The distribution of these haplotype frequencies between controls and patient groups showed significant differences. Haplotype T[IL-1A(−889C/T)]/T[IL-1B (+3953C/T)]/L[IL-1RN] was associated with lower risks for CP (, OR=0.64, 95% CI = 0.47–0.88), similar to haplotype CCS (, OR = 0.58, 95% CI = 0.39–0.87) with T1DM. On the contrary, CTL haplotype (, OR = 1.98, 95% CI = 1.01–3.87) was found in a higher frequency in T1DM patients vs. healthy subjects.

3.4. IL-1β Plasma Level Analysis

No significant differences in IL-1β plasma levels in diabetic patients and generally healthy subjects with similar periodontal conditions were found (see Figure 1). In twenty examined patients (nine CP, five T1DM + CP, and six T2DM + CP), IL-1β plasma levels were under the detection limit (<2.58 pg/mL); for these samples, a value of 2.57 pg/mL was assigned for the statistical analyses. IL-1β plasma levels in the whole studied set () were independent of the IL-1B or IL-1RN genotypes distribution (see Table 4); this result was also confirmed by the analysis of IL-1β levels in peripheral blood mononuclear cells (PBMCs) in generally healthy population (data not shown). However, high significant differences were observed in IL-1β levels between unstimulated PBMCs and cells after stimulation by Pokeweed mitogen (PWM), PWM in costimulation by Concavalin A (Con A), selected periodontal bacteria (A. actinomycetemcomitans, P. intermedia, and T. forsythia) (all ), or HSP70 (, see Table 5).

Figure 1: Comparison of IL-1β plasma levels in patients with CP (), T1DM + CP (), and T2DM + CP (). CP = chronic periodontitis, T1DM = type 1 diabetes mellitus, T2DM = type 2 diabetes mellitus. For samples with values of IL-1β under detection limit (<2.58 pg/mL) were assigned a value of 2.57 pg/mL. For exclusion of outlier values, three CP and one T1DM + CP samples were used in Grubb’s test (). The Mann–Whitney U test (two-tail) was used to calculate significant differences.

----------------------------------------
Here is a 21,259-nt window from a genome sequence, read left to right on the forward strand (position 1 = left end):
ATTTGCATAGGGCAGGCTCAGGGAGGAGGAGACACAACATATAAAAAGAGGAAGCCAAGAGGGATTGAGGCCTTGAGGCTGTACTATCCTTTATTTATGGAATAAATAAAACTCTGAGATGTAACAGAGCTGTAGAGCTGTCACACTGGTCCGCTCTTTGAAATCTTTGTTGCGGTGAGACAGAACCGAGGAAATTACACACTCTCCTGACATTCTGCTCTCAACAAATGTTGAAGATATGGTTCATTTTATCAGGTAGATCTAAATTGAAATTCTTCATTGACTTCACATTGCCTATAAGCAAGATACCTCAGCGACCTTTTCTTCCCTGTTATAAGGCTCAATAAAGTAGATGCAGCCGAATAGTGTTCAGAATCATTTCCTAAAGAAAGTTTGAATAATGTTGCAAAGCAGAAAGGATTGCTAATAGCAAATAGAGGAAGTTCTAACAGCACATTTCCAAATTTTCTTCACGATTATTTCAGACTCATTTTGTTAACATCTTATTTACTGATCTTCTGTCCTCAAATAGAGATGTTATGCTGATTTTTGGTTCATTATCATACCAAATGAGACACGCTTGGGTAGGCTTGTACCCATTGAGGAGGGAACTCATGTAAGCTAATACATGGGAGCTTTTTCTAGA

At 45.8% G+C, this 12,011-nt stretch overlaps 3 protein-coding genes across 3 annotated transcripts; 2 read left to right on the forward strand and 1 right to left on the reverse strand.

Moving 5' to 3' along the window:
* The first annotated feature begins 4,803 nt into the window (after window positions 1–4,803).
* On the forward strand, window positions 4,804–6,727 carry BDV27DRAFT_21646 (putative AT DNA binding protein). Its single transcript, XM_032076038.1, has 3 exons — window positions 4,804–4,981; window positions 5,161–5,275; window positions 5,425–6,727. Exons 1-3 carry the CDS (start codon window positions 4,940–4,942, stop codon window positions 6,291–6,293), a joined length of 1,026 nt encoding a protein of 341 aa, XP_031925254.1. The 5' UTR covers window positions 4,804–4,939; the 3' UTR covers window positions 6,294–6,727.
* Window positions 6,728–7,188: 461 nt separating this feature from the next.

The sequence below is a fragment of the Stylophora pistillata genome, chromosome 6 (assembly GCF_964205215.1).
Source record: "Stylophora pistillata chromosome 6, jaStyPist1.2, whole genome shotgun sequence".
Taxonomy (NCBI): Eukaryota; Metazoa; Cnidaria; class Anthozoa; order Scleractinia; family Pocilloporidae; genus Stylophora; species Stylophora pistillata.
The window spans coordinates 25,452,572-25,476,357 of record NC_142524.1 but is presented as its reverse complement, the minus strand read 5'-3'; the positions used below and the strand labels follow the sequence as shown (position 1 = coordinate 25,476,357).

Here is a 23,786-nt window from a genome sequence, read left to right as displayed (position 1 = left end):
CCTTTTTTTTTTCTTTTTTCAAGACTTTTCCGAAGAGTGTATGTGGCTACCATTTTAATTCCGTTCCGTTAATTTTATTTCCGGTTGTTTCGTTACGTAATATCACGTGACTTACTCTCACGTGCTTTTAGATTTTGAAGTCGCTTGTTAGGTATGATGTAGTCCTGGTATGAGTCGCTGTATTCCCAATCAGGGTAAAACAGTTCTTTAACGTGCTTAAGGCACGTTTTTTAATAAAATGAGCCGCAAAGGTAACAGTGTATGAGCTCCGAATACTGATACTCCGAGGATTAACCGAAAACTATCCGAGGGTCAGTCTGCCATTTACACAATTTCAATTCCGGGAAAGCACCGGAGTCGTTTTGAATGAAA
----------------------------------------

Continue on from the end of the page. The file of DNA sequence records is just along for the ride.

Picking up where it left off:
Table 4: IL-1β plasma levels and polymorphisms in IL-1B and IL-1RN genes.
Table 5: Differences in IL-1β levels between unstimulated and stimulated PBMCs ().

4. Discussion

Diabetes and periodontitis are complex diseases with a bidirectional relationship [27]. Despite long-established evidence that hyperglycemia in diabetes is associated with adverse periodontal outcomes, the mechanism between these two states is not fully understood yet [10, 28]. Chronic inflammation, a common feature in the pathogenesis of both CP and DM, is related to the accumulation of activated innate immune cells in tissues, which results in the release of inflammatory mediators, such as IL-1 family cytokines. In this case-control study, we analyzed variability in the IL-1 gene cluster and IL-1β plasma levels in patients with CP with/without diabetes in comparison to healthy controls. Minor allele frequency (MAF) of IL-1A (−889C/T) found in our healthy controls was 31%, which is in line with the IL-1AT allele frequency according to NCBI database (28%) (http://www.ncbi.nlm.nih.gov/projects/SNP/snp_ref.cgi?rs=1800587), whereas in healthy European subjects, higher MAF was reported (37% [29]; 56%) [30]. The MAF of IL-1B (+3953C/T, rs1143634) in the Czech population (28%) was similar as IL-1BT allele frequency in healthy European subjects (from 24% to 29%) [2932], whereas the NCBI database provides MAF of only 13% (http://www.ncbi.nlm.nih.gov/projects/SNP/snp_ref.cgi?rs=1143634). IL-1RNS allele in European population varies from 21% to 31% [3336], which is consistent with that in our observation (27%).

4.1. Chronic Periodontitis

In the context of CP, variability in the IL-1 gene cluster has been investigated many times with conflicting results. To our knowledge, no study has examined the relationship between specific allele combinations of these three IL-1 gene variants (IL-1A (−889C/T), IL-1B (+3953C/T), and IL-1RN (VNTR)) and periodontal diseases. In our population, haplotype TTL seems to be protective against the development of CP and the IL-1BT allele is of the same importance. This observation supports our previously detected association between IL-1BC allele and a higher risk for CP [37]. Nevertheless, da Silva et al. [38] came to opposite conclusions in their meta-analysis including 54 studies in different populations, which associated T allele in Caucasian carriers with a 1.25-time higher risk of developing CP than C allele carriers. In addition, no association between IL-1A (−889C/T) polymorphism and CP in the Czech population was found; this is in contrast to a recent meta-analysis by da Silva et al. [39]. In line with a meta-analysis by Ding et al. [40], we found no differences in allele or genotype frequencies in IL-1RN variants between CP patients and healthy controls.

We suggest that these discrepancies can be caused not only by population differences in allele frequencies but also by an interaction effect of IL-1 genes variants. According to Morris and Kaplan [41], haplotype-based analysis can be more useful than an analysis based on individual polymorphisms in complex multifactorial diseases, as confirmed by our results.